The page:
KARACHI: The Gulf Cooperation Council (GCC) has reached out to Pakistani authorities to resume negotiations on a free trade agreement (FTA) by June this year, a top Pakistani diplomat in Riyadh said on Wednesday.
Pakistan has so far signed FTAs with three countries: China, Malaysia, and Sri Lanka. With the GCC — an intergovernmental economic union of Bahrain, Kuwait, Oman, Qatar, Saudi Arabia, and the United Arab Emirates — Islamabad started free-trade negotiations in 2004, but after two rounds of negotiations in 2006 and 2008, only a broader outline was reached.
The intention to resume the talks was declared during Saudi Crown Prince Mohammed bin Salman's visit to Islamabad in 2019, but they were further delayed by the coronavirus outbreak, Azhar Ali Dahar, trade and investment minister at the Pakistani embassy in Riyadh, told Arab News.
"GCC secretariat in Riyadh has officially reached out to the embassy of Pakistan to resume FTA talks with Pakistan," Dahar said, adding that in a letter last month the GCC had conveyed readiness to start the talks "in the first six months of 2021."
"Saudi Arabia is making great progress under its Vision 2030 and heavy investment is being made on infrastructure projects. We should not miss the opportunity," he said. "Under the terms of services we can export our skilled manpower, including engineers and doctors to the kingdom."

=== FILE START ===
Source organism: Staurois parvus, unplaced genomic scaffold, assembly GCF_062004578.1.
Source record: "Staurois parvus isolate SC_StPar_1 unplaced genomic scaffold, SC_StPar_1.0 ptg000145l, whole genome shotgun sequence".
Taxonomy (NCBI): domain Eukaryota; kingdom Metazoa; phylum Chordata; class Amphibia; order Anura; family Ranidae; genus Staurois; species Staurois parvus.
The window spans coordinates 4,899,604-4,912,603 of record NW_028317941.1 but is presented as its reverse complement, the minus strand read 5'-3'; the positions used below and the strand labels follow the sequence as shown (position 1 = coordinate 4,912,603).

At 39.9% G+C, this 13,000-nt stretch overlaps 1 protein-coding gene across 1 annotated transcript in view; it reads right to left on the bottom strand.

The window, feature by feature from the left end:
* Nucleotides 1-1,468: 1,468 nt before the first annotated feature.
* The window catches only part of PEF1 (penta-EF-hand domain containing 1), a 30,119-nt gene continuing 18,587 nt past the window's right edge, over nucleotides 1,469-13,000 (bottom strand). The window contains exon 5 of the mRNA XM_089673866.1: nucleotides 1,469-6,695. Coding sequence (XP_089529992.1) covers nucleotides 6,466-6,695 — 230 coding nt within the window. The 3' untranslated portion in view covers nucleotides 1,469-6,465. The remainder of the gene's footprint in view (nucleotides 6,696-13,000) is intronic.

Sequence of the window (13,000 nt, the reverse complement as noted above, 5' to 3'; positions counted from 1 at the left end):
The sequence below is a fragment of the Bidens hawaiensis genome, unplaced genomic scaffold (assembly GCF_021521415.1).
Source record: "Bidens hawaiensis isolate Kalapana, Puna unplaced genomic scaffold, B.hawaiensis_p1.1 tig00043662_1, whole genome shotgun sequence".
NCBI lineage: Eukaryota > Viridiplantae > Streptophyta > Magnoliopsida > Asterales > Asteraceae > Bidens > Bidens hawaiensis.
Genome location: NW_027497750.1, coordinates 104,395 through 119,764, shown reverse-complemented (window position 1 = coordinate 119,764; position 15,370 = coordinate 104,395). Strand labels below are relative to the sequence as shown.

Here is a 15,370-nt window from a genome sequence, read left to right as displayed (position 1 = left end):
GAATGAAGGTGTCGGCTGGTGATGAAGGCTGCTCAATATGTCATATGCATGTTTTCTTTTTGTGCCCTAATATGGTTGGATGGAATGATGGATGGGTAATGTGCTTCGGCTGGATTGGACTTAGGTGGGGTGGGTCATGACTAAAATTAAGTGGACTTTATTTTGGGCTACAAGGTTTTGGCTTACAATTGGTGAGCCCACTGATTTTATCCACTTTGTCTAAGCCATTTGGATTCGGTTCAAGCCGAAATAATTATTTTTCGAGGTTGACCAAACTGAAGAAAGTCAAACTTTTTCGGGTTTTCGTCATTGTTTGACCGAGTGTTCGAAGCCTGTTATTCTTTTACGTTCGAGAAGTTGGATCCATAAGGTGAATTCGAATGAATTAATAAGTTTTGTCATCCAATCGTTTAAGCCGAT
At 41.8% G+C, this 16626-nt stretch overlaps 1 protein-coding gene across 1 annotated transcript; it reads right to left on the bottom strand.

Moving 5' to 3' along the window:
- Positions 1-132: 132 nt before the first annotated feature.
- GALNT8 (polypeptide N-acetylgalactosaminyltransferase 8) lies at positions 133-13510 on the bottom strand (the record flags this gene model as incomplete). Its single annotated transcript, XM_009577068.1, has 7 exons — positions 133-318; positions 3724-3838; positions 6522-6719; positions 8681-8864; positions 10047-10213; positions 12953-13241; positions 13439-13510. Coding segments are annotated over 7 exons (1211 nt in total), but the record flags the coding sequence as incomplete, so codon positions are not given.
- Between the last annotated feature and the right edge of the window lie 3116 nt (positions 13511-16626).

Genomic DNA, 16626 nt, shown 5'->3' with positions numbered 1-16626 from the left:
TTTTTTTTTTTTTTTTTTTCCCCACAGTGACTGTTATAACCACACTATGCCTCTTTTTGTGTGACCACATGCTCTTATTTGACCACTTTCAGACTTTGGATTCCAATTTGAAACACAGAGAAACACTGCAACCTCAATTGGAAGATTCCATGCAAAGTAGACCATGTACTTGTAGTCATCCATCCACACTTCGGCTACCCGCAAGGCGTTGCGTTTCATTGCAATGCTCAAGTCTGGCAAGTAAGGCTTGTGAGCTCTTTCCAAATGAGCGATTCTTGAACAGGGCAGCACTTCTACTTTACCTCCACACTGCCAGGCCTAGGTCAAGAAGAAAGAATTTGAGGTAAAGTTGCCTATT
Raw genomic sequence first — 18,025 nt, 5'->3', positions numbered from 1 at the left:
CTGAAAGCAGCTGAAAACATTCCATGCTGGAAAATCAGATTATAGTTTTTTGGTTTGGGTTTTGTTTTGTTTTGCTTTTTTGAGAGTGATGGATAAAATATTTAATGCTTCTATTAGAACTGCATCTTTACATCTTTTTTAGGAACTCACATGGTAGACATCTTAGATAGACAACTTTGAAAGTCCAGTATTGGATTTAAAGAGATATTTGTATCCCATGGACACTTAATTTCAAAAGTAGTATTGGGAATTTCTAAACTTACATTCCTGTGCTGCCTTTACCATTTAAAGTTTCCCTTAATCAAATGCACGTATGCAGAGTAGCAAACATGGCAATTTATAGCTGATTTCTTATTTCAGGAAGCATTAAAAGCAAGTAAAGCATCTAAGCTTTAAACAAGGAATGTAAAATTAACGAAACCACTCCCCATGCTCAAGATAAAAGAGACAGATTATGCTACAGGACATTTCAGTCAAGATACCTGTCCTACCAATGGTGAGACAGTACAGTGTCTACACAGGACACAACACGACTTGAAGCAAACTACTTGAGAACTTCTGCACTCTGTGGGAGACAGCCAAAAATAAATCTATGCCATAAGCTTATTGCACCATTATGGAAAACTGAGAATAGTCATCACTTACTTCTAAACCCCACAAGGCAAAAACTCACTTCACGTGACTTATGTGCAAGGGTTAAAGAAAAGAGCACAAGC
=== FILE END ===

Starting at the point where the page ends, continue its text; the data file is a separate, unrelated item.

Ahead of the resumption of talks, Pakistani authorities are now waiting for feedback from the trade community.
"Pakistani trade associations must study and send their recommendations on carrying out free-trade agreement negotiations with GCC to joint secretary Middle East at the Commerce Ministry in Islamabad," Dahar said, adding that his office had already written letters to all the relevant authorities, including the Ministry of Commerce and the Trade Development Authority of Pakistan.
"We want to conclude the paperwork before June this year."
Pakistani businessmen welcomed the announcement.
"It will benefit Pakistan’s trade community," Qaiser Baryar, president of the Sialkot Chamber of Commerce and Industry, told Arab News. "Pakistan can enhance exports of sports and surgical goods along with textile products to GCC market."
Dr. Mirza Ikhtiar Baig, chairman of the UAE-Pakistan Business Council of Federation of Pakistan Chambers of Commerce and Industry, said that while import duties in the Middle Eastern countries are not a big issue, the FTA would "help Pakistan to attract investment."
"The FTA will mutually benefit the countries involved," he said.
For M. Saqib Goodluck, senior vice president of the Karachi Chamber of Commerce and Industry, the FTA between Pakistan and GCC is an "important decision in right direction."
He warned, however, that policy makers should negotiate it carefully to avoid a situation similar to what happened after the FTA with China.
"Pakistan must capitalize on its core competencies and its export strengths, while also simultaneously strategizing for expanding its manufacturing and exports base," he said.
"We need to learn from the FTA with China where we experienced heavy influx of Chinese products in local market whereas Pakistan’s exports witnessed only a slight increase."